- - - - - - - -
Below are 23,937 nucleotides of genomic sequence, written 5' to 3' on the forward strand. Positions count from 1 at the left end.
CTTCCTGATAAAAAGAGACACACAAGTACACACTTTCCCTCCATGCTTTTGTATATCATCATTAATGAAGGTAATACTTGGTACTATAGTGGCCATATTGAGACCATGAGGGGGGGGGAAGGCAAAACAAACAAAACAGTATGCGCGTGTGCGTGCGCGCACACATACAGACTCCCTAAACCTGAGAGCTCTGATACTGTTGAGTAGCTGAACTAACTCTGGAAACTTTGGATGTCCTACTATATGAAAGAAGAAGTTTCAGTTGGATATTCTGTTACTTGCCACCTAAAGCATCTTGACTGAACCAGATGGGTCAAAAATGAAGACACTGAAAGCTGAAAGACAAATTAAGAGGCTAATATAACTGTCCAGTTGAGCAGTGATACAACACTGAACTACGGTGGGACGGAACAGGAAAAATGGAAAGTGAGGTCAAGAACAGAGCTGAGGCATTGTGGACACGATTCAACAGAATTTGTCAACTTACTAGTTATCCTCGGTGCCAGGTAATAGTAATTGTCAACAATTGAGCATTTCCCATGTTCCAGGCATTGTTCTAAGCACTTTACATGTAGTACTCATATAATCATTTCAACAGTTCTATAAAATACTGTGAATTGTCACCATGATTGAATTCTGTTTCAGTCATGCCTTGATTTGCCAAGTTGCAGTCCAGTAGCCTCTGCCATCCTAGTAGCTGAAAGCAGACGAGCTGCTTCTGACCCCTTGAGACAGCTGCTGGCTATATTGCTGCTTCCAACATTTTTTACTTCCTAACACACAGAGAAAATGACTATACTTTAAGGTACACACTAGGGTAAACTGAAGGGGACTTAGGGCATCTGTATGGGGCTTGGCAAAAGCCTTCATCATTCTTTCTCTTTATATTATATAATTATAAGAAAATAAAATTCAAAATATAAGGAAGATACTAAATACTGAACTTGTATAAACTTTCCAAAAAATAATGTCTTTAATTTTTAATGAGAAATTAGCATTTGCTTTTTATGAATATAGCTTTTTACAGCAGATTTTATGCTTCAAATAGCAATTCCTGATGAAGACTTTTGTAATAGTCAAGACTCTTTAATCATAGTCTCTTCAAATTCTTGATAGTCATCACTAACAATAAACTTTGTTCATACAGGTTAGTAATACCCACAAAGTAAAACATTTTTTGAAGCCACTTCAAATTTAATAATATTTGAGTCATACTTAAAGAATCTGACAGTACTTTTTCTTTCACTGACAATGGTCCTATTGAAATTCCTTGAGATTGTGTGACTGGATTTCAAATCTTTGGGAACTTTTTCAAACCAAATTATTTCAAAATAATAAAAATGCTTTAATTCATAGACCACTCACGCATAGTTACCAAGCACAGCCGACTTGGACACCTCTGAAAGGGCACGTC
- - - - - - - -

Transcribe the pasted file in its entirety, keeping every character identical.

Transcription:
Below are 23,937 nucleotides of genomic sequence, written 5' to 3' on the forward strand. Positions count from 1 at the left end.
CTTCCTGATAAAAAGAGACACACAAGTACACACTTTCCCTCCATGCTTTTGTATATCATCATTAATGAAGGTAATACTTGGTACTATAGTGGCCATATTGAGACCATGAGGGGGGGGGAAGGCAAAACAAACAAAACAGTATGCGCGTGTGCGTGCGCGCACACATACAGACTCCCTAAACCTGAGAGCTCTGATACTGTTGAGTAGCTGAACTAACTCTGGAAACTTTGGATGTCCTACTATATGAAAGAAGAAGTTTCAGTTGGATATTCTGTTACTTGCCACCTAAAGCATCTTGACTGAACCAGATGGGTCAAAAATGAAGACACTGAAAGCTGAAAGACAAATTAAGAGGCTAATATAACTGTCCAGTTGAGCAGTGATACAACACTGAACTACGGTGGGACGGAACAGGAAAAATGGAAAGTGAGGTCAAGAACAGAGCTGAGGCATTGTGGACACGATTCAACAGAATTTGTCAACTTACTAGTTATCCTCGGTGCCAGGTAATAGTAATTGTCAACAATTGAGCATTTCCCATGTTCCAGGCATTGTTCTAAGCACTTTACATGTAGTACTCATATAATCATTTCAACAGTTCTATAAAATACTGTGAATTGTCACCATGATTGAATTCTGTTTCAGTCATGCCTTGATTTGCCAAGTTGCAGTCCAGTAGCCTCTGCCATCCTAGTAGCTGAAAGCAGACGAGCTGCTTCTGACCCCTTGAGACAGCTGCTGGCTATATTGCTGCTTCCAACATTTTTTACTTCCTAACACACAGAGAAAATGACTATACTTTAAGGTACACACTAGGGTAAACTGAAGGGGACTTAGGGCATCTGTATGGGGCTTGGCAAAAGCCTTCATCATTCTTTCTCTTTATATTATATAATTATAAGAAAATAAAATTCAAAATATAAGGAAGATACTAAATACTGAACTTGTATAAACTTTCCAAAAAATAATGTCTTTAATTTTTAATGAGAAATTAGCATTTGCTTTTTATGAATATAGCTTTTTACAGCAGATTTTATGCTTCAAATAGCAATTCCTGATGAAGACTTTTGTAATAGTCAAGACTCTTTAATCATAGTCTCTTCAAATTCTTGATAGTCATCACTAACAATAAACTTTGTTCATACAGGTTAGTAATACCCACAAAGTAAAACATTTTTTGAAGCCACTTCAAATTTAATAATATTTGAGTCATACTTAAAGAATCTGACAGTACTTTTTCTTTCACTGACAATGGTCCTATTGAAATTCCTTGAGATTGTGTGACTGGATTTCAAATCTTTGGGAACTTTTTCAAACCAAATTATTTCAAAATAATAAAAATGCTTTAATTCATAGACCACTCACGCATAGTTACCAAGCACAGCCGACTTGGACACCTCTGAAAGGGCACGTC